Image: Wikimedia Commons.
Image: Wikimedia Commons.

Cotton, a soft, fluffy staple fibre that grows in a protective capsule around seeds of plants of the genus Gossypium, is converted into the world’s most widely used natural-fibre cloth. But its pre-eminent position may soon be challenged by pineapple-derived fabric if Jamil Salleh [Associate Professor and textile technologist at Universiti Teknologi MARA (UiTM), Malaysia] is successful. Salleh’s project aims to assess techniques to extract the long fibres of the leaves of pineapple (Ananas comosus), which have been woven into fabric in south-east Asia for many years. Although demand for pineapple fibres is unlikely to rival the demand for cotton fibres, this initiative could be a profitable way of dealing with leaves left over after the pineapples have been harvested, and is arguably a more environmentally responsible use than simply burning them. So, in a new twist on an old adage, this could be a case of riches from ‘rags’ (for so the ill-informed describe couture clothing). However, let us hope that any resurgence in demand for bromeliad-based fabrics does not threaten the providing species with extinction, as seems to be a serious concern for other economically important plants elsewhere in the Pacific . 

Written by Nigel Chaffey

Nigel is a botanist and was a full-time academic at Bath Spa University (Bath, near Bristol, UK) until 31st July, 2019. As News Editor for the Annals of Botany he contributed the monthly Plant Cuttings column to that august international botanical organ (until March 2019). He remains a botanist and is now a freelance plant science communicator who continues to share his Cuttingsesque items with a plant-curious audience. In that guise his main goal is to inform (hopefully, in an educational, and entertaining way...) about plants and plant-people interactions.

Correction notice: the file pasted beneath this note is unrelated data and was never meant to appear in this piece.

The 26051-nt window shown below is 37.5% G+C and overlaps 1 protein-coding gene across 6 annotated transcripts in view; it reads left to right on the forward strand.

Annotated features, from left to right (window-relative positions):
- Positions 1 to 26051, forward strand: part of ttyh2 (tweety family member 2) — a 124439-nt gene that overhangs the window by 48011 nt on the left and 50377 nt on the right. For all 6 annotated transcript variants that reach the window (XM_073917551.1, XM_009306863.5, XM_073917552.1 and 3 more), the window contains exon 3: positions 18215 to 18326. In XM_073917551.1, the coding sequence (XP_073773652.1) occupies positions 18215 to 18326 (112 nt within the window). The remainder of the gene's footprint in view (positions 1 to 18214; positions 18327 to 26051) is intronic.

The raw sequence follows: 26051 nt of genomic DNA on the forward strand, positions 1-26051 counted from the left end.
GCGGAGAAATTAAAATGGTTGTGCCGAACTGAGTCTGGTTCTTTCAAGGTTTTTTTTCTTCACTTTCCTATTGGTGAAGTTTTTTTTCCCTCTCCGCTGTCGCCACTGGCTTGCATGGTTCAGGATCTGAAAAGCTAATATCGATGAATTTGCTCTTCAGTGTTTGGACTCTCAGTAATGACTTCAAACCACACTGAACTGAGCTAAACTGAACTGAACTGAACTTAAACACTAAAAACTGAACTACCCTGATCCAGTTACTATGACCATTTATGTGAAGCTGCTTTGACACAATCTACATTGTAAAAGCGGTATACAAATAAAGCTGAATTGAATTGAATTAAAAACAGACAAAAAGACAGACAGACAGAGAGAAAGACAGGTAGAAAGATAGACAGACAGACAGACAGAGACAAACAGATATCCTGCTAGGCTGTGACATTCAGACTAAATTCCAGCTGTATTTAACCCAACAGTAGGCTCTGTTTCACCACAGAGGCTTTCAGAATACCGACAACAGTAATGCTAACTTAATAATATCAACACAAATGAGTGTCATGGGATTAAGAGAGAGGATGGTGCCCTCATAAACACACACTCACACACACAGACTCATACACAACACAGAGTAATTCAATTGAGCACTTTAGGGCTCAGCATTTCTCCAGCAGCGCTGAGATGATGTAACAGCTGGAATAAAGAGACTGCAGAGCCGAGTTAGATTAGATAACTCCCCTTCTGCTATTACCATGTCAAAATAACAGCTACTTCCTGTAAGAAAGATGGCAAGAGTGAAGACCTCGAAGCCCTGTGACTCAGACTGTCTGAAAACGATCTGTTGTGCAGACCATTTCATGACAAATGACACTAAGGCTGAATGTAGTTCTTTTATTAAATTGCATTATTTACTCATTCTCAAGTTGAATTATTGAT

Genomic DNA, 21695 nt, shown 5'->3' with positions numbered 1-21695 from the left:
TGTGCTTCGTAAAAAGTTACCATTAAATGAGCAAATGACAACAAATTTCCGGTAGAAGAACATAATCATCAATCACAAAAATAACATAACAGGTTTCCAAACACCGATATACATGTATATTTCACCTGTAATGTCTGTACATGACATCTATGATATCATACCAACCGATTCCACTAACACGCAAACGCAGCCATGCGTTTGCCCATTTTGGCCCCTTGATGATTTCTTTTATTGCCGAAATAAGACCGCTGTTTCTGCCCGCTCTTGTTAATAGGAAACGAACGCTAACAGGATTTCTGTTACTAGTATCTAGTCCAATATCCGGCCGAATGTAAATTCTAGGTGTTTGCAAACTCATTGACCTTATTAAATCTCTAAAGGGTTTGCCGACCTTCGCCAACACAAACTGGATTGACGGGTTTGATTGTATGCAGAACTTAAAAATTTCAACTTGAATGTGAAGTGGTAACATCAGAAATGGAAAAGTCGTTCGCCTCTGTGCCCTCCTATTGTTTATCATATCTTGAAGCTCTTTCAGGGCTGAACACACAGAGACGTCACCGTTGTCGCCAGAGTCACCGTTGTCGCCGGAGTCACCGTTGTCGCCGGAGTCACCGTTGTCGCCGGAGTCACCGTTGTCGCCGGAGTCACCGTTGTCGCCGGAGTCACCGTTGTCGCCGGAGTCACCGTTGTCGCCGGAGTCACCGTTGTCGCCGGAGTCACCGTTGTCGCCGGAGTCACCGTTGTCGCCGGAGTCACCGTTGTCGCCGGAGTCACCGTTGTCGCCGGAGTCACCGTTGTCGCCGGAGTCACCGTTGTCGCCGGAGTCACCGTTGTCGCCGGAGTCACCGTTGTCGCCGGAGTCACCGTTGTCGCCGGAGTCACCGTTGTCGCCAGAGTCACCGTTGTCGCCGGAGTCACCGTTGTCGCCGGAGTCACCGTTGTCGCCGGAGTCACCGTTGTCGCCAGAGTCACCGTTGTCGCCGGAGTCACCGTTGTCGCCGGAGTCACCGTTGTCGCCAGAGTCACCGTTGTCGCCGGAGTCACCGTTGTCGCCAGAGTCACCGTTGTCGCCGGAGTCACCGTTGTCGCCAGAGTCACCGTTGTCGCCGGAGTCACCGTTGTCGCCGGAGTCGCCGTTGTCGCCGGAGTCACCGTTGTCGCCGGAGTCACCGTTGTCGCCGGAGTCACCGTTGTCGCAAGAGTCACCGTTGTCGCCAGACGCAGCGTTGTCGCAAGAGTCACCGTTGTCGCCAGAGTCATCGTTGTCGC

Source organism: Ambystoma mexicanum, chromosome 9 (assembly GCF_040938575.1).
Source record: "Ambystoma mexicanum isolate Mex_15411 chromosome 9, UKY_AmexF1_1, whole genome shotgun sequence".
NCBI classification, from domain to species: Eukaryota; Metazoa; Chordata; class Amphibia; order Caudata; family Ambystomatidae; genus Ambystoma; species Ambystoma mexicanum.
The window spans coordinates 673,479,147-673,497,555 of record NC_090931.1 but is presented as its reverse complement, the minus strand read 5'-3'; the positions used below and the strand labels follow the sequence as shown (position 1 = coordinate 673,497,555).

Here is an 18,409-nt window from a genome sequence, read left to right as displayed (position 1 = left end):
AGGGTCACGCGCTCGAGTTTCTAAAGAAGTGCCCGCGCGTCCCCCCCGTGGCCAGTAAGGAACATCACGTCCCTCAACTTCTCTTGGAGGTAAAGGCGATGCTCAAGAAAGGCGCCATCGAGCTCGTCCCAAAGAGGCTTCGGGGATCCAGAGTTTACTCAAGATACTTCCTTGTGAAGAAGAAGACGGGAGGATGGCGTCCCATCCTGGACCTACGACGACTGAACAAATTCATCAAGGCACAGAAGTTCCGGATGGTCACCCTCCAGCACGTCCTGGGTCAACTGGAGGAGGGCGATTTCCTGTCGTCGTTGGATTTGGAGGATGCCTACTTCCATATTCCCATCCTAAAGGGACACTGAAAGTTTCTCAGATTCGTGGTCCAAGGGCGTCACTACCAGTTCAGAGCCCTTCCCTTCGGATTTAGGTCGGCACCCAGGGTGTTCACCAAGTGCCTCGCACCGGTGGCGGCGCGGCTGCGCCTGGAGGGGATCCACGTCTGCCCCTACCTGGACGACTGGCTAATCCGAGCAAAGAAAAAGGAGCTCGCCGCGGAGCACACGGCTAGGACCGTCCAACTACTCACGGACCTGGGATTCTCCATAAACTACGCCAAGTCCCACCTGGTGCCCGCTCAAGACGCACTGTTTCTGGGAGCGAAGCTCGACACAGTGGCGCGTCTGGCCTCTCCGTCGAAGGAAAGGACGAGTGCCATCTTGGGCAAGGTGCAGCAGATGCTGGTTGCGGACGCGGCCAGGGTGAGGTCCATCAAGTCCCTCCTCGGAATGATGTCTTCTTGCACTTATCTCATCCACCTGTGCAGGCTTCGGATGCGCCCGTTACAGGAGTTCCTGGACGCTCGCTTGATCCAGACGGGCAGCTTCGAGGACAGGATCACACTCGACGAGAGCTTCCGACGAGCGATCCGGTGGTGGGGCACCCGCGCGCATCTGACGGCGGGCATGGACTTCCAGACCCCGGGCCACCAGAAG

• Banana and flax are both multi-purpose crops as well. Banana leaves are used extensively as disposable plates in Asia, and for roofing throughout the tropics. Banana fibres – either from the edible species, or more often from the close relative Musa textilis grown specifically for the fibre – are known as Manila or abaca or cohu hemp. Manila paper, as in the eponymous envelopes, and ropes were originally the major use. Now the special qualities of the fibre – durability, flexibility and chemical or salt resistance – mean the fibre is restricted to very high value uses such as Japanese banknotes, tea-bags and filter papers. I have a pair of abaca trousers, bought in England, and shirts are also available, although unfortunately I have only seen them on sale in a rather fetching shade of pink!

  • Image: Luc Viatour, Wikimedia Commons.

    Bark II

    Image: Micael Maggs, Wikimedia Commons.

    Bark I